In secular France, MPs wear kippot to National Assembly
A call earlier this week from the leader of the Jewish community in Marseilles for Jews to stop wearing kippot in public caused a fierce uproar in France, with scores of Frenchman putting on the ritual head covering in a demonstration of solidarity with Jews
French parliamentarians Meir Habib and Claude Goasguen joined the demonstration on Wednesday, proudly adorning kippot at the National Assembly as a show of solidarity after a brutal anti-Semitic stabbing attack in Marseilles on Monday.
The move was very unusual given France's principle of "secularism" and its prohibition against wearing religious articles in official or state locations, such as schools.
The law is ambiguous about wearing such garments to the National Assembly, but Habib and Goasguen's move did raise eyebrows. "It's not so accepted," asserted sources in the French parliament.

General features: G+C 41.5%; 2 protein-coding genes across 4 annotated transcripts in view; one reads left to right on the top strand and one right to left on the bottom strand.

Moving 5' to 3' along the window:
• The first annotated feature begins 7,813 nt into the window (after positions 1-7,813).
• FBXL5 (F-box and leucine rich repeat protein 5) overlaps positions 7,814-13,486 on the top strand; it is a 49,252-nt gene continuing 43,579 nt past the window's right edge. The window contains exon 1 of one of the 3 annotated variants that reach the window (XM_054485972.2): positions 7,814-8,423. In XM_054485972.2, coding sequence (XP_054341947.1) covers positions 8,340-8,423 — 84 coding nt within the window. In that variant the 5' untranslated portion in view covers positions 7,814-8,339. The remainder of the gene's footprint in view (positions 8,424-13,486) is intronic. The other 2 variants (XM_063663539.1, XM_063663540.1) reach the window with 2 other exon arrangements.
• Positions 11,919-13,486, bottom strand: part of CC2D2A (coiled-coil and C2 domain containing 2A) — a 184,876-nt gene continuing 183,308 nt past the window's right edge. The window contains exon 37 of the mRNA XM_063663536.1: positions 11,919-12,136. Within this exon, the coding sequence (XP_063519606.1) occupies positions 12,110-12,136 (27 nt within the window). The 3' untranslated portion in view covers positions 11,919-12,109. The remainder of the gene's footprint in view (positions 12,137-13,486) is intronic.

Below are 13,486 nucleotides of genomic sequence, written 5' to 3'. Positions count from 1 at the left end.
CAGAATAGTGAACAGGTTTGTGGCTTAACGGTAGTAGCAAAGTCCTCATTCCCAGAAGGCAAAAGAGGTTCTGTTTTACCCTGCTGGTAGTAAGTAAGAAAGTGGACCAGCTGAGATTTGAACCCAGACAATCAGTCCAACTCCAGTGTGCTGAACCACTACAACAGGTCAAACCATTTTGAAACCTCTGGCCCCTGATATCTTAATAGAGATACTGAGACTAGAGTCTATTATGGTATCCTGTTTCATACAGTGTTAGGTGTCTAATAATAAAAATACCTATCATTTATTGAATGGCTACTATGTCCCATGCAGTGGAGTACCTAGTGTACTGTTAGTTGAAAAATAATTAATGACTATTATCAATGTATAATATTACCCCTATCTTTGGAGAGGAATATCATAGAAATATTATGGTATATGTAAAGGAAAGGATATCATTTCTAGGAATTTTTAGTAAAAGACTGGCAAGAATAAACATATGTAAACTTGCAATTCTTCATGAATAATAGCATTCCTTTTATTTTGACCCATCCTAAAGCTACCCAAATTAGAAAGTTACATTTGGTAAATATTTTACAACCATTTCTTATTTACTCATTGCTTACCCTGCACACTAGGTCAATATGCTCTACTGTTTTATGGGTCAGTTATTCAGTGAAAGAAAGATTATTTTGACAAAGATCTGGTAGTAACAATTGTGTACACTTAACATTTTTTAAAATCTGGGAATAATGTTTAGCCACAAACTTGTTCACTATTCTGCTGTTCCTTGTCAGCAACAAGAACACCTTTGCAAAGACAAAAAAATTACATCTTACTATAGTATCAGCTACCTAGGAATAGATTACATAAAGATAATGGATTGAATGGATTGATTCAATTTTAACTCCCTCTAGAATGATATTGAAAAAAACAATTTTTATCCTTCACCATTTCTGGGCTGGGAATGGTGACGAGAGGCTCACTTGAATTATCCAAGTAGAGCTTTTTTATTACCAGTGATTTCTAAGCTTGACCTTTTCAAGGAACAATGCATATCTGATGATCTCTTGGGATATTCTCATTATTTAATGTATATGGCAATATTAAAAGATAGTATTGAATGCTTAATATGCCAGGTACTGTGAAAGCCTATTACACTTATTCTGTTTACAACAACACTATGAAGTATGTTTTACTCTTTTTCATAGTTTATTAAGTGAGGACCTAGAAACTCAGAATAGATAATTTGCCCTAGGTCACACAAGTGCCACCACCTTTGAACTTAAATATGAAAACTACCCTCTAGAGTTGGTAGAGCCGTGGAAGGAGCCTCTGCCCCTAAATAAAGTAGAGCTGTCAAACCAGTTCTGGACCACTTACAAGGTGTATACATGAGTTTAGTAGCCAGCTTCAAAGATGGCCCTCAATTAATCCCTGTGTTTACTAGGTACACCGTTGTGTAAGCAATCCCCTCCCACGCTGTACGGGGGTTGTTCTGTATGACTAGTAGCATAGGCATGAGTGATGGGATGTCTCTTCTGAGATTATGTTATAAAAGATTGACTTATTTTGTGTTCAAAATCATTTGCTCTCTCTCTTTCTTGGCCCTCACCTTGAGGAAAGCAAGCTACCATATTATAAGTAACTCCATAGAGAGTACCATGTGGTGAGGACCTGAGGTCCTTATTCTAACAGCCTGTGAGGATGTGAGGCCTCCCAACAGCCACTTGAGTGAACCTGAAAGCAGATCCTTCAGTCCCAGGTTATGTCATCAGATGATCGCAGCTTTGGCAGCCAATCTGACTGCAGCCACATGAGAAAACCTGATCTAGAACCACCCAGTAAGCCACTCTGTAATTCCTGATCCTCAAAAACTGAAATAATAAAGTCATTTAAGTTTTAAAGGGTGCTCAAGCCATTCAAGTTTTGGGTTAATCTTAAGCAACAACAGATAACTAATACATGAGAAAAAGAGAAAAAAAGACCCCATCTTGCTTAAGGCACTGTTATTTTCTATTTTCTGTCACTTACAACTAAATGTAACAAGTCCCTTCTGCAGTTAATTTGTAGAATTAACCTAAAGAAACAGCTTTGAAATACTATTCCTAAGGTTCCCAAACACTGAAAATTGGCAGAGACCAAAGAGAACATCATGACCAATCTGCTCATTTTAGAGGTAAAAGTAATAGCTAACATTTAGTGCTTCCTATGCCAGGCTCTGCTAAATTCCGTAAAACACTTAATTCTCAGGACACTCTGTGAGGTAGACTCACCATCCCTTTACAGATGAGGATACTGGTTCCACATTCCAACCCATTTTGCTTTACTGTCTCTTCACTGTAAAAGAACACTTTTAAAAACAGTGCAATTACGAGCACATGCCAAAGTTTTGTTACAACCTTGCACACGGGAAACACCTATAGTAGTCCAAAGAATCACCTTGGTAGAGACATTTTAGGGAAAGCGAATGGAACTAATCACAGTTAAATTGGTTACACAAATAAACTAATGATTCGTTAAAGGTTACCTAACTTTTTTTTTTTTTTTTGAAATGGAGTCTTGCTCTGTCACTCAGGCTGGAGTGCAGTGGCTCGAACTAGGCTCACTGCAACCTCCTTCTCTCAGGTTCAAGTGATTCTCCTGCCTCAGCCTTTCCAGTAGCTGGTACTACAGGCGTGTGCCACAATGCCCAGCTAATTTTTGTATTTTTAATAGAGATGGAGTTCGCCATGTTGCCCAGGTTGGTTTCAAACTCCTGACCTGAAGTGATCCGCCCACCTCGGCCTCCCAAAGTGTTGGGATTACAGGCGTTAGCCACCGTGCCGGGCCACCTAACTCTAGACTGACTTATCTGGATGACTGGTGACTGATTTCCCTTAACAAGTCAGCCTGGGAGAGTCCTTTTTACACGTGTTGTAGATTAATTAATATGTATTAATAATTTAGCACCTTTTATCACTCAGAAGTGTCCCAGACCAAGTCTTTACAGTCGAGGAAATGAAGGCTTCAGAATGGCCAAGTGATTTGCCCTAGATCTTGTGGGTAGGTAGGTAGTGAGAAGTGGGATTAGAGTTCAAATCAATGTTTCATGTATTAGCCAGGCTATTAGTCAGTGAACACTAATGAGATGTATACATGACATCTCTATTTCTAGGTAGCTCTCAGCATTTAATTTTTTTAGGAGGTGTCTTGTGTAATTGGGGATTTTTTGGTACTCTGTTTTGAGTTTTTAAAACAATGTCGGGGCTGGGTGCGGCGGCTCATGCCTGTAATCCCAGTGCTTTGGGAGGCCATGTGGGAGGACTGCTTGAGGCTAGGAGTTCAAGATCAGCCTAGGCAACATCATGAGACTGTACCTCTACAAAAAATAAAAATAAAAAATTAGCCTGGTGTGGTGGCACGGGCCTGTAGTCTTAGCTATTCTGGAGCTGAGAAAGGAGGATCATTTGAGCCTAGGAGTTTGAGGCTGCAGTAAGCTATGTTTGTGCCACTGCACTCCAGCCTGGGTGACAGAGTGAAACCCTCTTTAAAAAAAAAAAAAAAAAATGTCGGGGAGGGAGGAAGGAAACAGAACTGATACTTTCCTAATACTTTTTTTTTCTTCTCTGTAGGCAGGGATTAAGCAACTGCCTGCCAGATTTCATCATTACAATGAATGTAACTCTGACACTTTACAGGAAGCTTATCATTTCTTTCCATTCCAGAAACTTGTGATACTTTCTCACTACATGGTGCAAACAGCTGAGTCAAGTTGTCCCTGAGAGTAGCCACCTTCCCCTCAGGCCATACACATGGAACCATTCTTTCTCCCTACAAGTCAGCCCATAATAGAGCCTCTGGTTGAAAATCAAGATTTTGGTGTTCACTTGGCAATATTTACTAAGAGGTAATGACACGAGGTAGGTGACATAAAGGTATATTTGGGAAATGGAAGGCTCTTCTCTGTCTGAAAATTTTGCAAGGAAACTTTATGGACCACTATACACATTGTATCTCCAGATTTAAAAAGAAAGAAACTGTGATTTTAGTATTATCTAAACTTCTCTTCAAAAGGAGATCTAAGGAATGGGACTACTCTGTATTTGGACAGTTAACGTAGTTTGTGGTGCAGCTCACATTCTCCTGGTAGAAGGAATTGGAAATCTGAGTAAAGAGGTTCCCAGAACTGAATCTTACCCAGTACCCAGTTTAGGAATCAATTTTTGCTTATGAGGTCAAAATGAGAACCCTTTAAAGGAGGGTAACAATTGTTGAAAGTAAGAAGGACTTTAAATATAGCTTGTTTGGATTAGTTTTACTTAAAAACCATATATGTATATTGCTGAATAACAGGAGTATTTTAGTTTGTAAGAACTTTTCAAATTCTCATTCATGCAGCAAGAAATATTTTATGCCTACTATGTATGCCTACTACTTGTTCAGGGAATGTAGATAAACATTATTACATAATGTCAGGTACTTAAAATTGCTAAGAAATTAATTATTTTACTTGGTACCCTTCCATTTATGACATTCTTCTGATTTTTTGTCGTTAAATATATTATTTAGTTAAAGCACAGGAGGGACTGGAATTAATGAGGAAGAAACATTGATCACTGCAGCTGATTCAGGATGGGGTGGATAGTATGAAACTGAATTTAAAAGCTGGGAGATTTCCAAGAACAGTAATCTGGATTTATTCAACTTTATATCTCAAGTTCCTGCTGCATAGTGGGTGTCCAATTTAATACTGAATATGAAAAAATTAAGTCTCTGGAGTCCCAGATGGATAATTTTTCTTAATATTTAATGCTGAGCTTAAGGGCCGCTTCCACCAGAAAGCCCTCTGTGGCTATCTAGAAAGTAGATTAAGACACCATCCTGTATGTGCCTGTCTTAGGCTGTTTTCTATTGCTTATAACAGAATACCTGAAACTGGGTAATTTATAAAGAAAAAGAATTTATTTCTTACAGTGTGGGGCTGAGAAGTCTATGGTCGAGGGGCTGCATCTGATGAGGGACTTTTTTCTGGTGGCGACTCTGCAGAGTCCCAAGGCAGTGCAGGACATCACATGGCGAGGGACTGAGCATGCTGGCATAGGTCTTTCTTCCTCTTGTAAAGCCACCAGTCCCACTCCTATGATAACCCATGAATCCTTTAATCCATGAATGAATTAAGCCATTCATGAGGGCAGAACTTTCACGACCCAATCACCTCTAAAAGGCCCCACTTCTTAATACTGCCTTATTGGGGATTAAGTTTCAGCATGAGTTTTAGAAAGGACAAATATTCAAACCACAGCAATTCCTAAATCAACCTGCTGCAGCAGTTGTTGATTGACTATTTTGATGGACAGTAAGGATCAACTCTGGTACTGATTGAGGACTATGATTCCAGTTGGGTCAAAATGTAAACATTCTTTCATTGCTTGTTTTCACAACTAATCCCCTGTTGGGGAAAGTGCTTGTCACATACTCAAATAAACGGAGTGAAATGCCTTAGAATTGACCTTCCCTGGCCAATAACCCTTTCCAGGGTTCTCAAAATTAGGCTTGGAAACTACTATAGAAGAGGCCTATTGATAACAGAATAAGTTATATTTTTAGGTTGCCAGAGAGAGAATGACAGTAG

Explaining his decision to wear a kippah, Habib stressed that "freedom of religion is a central value in France" and that removing kippot would deliver a "dangerous message [we are] surrendering to terrorism."
"We will not accept a situation where people are afraid to express their Jewish identity," he continued. "What will haredi Jews do? Shave their beards? The problem is more general and concerns all of France."
"Unfortunately, just as Israel is the first goal of jihad, so is it with the Jewish community in France," Habib warned. "It begins with the Jews and then quickly impairs all of France. We must be careful but to stop wearing religious symbols is not an answer to terror."
Goasguen noted that he even though he is not a Jew, he wore the kippaha as a sign of solidarity, "because I cannot understand or accept that a country like France, a state of human rights, people are killing or trying to kill citizens because of their religion. Religion does not create a murder, a person does."
French President Francois Hollande also weighed in Wednesday on the debate over whether or not French Jews should wear the kippah, calling it "intolerable" for them to have to hide away out of fear of attack.
"It is intolerable that in our country citizens should feel so upset and under assault because of their religious choice that they would conclude that they have to hide," Hollande declared.